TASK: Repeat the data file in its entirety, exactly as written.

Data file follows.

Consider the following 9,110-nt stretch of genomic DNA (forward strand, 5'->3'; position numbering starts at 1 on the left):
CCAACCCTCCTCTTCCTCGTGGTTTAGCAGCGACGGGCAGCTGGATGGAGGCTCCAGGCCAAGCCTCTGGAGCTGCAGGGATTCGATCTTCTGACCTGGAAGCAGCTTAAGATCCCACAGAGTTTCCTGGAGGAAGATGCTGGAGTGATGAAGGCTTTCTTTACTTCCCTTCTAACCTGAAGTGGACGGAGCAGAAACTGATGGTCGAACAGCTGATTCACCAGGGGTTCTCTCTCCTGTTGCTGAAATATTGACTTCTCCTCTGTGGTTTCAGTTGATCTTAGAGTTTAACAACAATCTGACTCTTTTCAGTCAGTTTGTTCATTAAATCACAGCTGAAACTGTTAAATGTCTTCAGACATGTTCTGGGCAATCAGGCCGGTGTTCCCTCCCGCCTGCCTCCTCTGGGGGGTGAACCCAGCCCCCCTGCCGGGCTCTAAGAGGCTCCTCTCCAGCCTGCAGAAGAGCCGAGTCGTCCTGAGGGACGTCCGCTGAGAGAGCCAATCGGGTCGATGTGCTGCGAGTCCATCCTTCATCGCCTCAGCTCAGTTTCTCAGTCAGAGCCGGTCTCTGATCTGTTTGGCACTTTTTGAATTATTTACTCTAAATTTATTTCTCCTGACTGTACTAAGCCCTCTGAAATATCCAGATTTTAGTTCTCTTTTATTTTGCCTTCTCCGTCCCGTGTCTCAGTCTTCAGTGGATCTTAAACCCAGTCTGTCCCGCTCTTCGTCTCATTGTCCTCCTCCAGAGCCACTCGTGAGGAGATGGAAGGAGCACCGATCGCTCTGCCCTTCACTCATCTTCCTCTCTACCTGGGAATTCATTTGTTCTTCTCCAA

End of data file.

Consider the following 9,110-nt stretch of genomic DNA (forward strand, 5'->3'; position numbering starts at 1 on the left):
CCAACCCTCCTCTTCCTCGTGGTTTAGCAGCGACGGGCAGCTGGATGGAGGCTCCAGGCCAAGCCTCTGGAGCTGCAGGGATTCGATCTTCTGACCTGGAAGCAGCTTAAGATCCCACAGAGTTTCCTGGAGGAAGATGCTGGAGTGATGAAGGCTTTCTTTACTTCCCTTCTAACCTGAAGTGGACGGAGCAGAAACTGATGGTCGAACAGCTGATTCACCAGGGGTTCTCTCTCCTGTTGCTGAAATATTGACTTCTCCTCTGTGGTTTCAGTTGATCTTAGAGTTTAACAACAATCTGACTCTTTTCAGTCAGTTTGTTCATTAAATCACAGCTGAAACTGTTAAATGTCTTCAGACATGTTCTGGGCAATCAGGCCGGTGTTCCCTCCCGCCTGCCTCCTCTGGGGGGTGAACCCAGCCCCCCTGCCGGGCTCTAAGAGGCTCCTCTCCAGCCTGCAGAAGAGCCGAGTCGTCCTGAGGGACGTCCGCTGAGAGAGCCAATCGGGTCGATGTGCTGCGAGTCCATCCTTCATCGCCTCAGCTCAGTTTCTCAGTCAGAGCCGGTCTCTGATCTGTTTGGCACTTTTTGAATTATTTACTCTAAATTTATTTCTCCTGACTGTACTAAGCCCTCTGAAATATCCAGATTTTAGTTCTCTTTTATTTTGCCTTCTCCGTCCCGTGTCTCAGTCTTCAGTGGATCTTAAACCCAGTCTGTCCCGCTCTTCGTCTCATTGTCCTCCTCCAGAGCCACTCGTGAGGAGATGGAAGGAGCACCGATCGCTCTGCCCTTCACTCATCTTCCTCTCTACCTGGGAATTCATTTGTTCTTCTCCAA